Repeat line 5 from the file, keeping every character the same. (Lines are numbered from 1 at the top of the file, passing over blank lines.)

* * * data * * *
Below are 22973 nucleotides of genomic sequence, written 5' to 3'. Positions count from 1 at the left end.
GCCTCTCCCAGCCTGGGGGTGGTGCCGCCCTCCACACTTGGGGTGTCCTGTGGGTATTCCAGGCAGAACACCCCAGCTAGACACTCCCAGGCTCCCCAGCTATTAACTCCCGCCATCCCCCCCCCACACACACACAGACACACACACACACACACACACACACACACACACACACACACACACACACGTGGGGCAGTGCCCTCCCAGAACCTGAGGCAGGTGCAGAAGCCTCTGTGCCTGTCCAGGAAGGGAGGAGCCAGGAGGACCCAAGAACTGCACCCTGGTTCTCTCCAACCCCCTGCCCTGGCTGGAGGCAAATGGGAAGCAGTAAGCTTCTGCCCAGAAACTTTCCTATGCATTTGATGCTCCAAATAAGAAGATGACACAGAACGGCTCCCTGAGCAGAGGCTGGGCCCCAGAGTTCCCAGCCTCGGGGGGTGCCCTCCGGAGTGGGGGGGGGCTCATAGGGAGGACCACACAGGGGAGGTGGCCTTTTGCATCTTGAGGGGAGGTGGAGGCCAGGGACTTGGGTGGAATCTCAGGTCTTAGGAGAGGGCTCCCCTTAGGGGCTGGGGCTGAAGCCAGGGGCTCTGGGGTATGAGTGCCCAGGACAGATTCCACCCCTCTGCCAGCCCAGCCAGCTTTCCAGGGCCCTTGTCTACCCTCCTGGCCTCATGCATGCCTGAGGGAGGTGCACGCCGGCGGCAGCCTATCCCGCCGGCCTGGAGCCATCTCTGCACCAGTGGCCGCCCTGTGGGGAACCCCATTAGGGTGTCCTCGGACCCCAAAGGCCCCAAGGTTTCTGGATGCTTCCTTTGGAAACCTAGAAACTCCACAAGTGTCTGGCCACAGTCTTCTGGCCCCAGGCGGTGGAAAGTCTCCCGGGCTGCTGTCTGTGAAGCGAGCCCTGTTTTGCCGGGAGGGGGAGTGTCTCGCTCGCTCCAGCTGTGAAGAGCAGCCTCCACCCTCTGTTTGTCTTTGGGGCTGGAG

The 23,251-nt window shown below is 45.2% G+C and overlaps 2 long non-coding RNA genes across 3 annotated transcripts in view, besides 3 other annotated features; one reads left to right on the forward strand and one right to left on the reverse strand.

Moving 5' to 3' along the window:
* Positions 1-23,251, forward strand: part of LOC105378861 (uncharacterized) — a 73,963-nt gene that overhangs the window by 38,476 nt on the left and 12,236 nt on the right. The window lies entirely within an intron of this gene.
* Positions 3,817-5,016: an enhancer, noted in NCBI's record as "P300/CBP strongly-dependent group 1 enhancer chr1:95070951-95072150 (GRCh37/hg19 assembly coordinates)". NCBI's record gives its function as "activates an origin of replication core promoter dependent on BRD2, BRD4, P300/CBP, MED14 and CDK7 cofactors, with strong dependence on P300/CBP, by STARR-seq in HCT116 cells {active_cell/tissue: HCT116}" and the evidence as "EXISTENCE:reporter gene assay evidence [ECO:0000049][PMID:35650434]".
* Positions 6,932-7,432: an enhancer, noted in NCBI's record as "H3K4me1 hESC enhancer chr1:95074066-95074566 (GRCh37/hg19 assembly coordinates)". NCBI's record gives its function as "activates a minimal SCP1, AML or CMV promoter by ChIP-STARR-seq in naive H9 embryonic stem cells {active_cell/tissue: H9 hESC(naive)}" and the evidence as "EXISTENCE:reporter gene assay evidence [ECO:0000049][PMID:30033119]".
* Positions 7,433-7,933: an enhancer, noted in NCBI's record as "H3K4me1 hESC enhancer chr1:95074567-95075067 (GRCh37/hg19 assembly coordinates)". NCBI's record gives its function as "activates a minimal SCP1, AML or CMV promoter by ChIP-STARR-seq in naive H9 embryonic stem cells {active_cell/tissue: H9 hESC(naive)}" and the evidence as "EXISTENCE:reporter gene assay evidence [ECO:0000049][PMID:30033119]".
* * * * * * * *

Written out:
* Positions 1-23,251, forward strand: part of LOC105378861 (uncharacterized) — a 73,963-nt gene that overhangs the window by 38,476 nt on the left and 12,236 nt on the right. The window lies entirely within an intron of this gene.